spent billions in an effort to purchase
as many Volkswagen
shares as possible from 2006 to 2008. But eventually the luxury sports car
maker's debt became so overwhelming that it was Volkswagen
that ended up in position to snap up it's fellow German automaker. On the surface, that's the end of the story, but Viking Global Investors claims that the tale is a lot more complicated. Business Week
reports that the New York-based investment company is suing Porsche
for misleading investors to "believe that the VW
shares were overvalued, inducing them to enter into short sales of VW shares." The fund lost $390 million in just two days, and short-sellers around the world reportedly lost $38 billion in the same time span.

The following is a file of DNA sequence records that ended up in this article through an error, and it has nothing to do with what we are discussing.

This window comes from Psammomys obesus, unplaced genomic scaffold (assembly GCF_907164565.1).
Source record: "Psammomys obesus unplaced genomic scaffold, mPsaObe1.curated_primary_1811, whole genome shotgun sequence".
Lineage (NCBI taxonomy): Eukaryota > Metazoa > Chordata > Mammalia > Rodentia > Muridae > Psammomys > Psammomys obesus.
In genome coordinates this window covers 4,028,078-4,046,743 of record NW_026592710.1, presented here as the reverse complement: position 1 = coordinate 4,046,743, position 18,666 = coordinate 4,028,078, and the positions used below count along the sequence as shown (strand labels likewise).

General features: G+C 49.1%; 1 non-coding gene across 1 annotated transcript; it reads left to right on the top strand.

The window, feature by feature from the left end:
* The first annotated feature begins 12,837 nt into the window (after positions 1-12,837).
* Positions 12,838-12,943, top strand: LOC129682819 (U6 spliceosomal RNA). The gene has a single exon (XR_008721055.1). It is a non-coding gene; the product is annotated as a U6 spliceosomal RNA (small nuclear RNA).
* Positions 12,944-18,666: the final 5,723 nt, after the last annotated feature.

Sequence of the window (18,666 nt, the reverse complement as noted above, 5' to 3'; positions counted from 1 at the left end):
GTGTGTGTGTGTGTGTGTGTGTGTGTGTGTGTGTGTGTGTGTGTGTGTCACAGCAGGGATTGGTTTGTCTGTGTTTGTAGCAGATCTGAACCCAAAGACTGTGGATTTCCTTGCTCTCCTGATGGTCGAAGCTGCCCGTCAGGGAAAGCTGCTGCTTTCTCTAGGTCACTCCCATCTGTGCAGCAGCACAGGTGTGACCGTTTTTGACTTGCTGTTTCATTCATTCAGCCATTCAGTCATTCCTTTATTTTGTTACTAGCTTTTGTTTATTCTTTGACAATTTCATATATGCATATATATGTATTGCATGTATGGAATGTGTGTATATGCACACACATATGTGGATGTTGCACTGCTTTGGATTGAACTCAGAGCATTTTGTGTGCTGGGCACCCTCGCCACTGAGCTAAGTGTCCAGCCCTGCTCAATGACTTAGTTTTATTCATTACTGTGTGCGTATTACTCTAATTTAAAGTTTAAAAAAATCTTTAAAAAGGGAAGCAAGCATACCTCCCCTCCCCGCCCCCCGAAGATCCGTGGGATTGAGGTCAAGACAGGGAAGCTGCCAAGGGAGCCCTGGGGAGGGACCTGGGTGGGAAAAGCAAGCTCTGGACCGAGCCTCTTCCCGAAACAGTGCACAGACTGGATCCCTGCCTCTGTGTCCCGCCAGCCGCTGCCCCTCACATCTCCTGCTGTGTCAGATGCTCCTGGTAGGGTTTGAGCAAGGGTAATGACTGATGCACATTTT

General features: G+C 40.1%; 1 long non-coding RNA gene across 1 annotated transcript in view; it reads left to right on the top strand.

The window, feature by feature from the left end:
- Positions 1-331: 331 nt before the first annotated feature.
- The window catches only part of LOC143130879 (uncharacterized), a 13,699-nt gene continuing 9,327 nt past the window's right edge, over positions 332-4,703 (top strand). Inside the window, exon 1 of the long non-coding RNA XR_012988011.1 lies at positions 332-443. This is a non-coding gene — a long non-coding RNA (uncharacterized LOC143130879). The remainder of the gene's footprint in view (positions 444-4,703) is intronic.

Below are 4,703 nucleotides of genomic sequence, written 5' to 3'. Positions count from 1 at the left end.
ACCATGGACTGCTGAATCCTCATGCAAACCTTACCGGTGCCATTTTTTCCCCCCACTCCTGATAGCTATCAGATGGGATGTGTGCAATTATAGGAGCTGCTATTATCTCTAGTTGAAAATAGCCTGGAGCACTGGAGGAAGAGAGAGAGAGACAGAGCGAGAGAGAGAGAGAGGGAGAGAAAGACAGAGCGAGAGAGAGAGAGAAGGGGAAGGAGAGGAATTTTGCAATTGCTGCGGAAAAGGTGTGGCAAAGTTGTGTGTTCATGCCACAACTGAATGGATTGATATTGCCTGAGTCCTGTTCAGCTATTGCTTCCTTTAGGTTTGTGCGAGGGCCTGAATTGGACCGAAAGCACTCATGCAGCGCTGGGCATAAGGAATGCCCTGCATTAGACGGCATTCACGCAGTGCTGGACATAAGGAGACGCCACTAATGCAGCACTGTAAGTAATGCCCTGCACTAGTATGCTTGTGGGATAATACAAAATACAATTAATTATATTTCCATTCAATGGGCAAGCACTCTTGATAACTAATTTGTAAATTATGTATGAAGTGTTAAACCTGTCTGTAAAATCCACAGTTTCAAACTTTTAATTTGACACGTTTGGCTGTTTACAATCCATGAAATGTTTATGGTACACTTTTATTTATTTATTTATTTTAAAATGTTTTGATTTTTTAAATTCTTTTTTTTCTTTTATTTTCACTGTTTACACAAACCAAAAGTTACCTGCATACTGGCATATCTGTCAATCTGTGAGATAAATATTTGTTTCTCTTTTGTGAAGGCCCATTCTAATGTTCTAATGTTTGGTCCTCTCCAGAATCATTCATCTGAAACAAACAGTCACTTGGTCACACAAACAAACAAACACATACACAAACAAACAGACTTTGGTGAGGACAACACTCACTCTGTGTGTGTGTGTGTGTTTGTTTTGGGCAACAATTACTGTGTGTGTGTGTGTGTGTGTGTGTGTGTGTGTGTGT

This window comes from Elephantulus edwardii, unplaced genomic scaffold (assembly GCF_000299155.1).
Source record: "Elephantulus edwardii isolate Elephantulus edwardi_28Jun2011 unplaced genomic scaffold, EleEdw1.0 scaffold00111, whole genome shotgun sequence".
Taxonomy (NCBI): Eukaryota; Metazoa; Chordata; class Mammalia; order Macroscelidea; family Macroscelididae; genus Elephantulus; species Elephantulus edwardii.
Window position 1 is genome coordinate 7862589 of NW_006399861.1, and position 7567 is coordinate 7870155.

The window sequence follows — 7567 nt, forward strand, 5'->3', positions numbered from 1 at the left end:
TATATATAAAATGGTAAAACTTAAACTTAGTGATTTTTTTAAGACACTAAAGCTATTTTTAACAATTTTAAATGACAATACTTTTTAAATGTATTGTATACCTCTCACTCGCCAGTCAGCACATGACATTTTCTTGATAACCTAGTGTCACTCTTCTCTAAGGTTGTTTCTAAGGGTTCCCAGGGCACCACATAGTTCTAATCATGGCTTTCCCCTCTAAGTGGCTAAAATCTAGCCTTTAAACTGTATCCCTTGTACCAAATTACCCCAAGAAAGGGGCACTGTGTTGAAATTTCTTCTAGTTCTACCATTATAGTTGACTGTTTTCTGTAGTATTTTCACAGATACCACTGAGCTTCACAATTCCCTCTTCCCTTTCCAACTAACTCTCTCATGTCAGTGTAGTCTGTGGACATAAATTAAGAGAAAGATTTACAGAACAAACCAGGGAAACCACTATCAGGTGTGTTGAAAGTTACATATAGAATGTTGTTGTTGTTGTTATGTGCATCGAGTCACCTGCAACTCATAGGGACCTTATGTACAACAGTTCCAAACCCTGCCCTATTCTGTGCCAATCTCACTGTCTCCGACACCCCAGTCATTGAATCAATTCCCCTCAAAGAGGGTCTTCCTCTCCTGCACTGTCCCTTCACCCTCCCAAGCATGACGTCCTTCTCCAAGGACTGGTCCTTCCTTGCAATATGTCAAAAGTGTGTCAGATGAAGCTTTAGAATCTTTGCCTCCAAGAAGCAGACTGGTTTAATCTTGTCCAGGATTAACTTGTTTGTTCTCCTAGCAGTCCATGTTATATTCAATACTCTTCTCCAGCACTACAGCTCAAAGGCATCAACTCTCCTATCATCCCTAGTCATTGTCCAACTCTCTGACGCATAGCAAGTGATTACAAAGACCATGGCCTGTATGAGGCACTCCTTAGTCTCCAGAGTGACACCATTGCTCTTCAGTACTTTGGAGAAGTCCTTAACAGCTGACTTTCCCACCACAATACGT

Nearly $400 million is a lot of money, but it's only one of the short seller suits filed against Porsche. Back in January, several short sellers filed suit with similar claims, as the U.S.-based investors lost over $1 billion on VW short sales.
We aren't at all knowledgeable about the rules of short sales and we don't have any lawyers on the staff, but we can tell you that, at the very least, these lawsuits are likely a big-time hassle for Porsche. And if these suits ultimately bear fruit for the plaintiffs, Porsche could be a very costly problem for a car maker already short on cash.
[Source: Business Week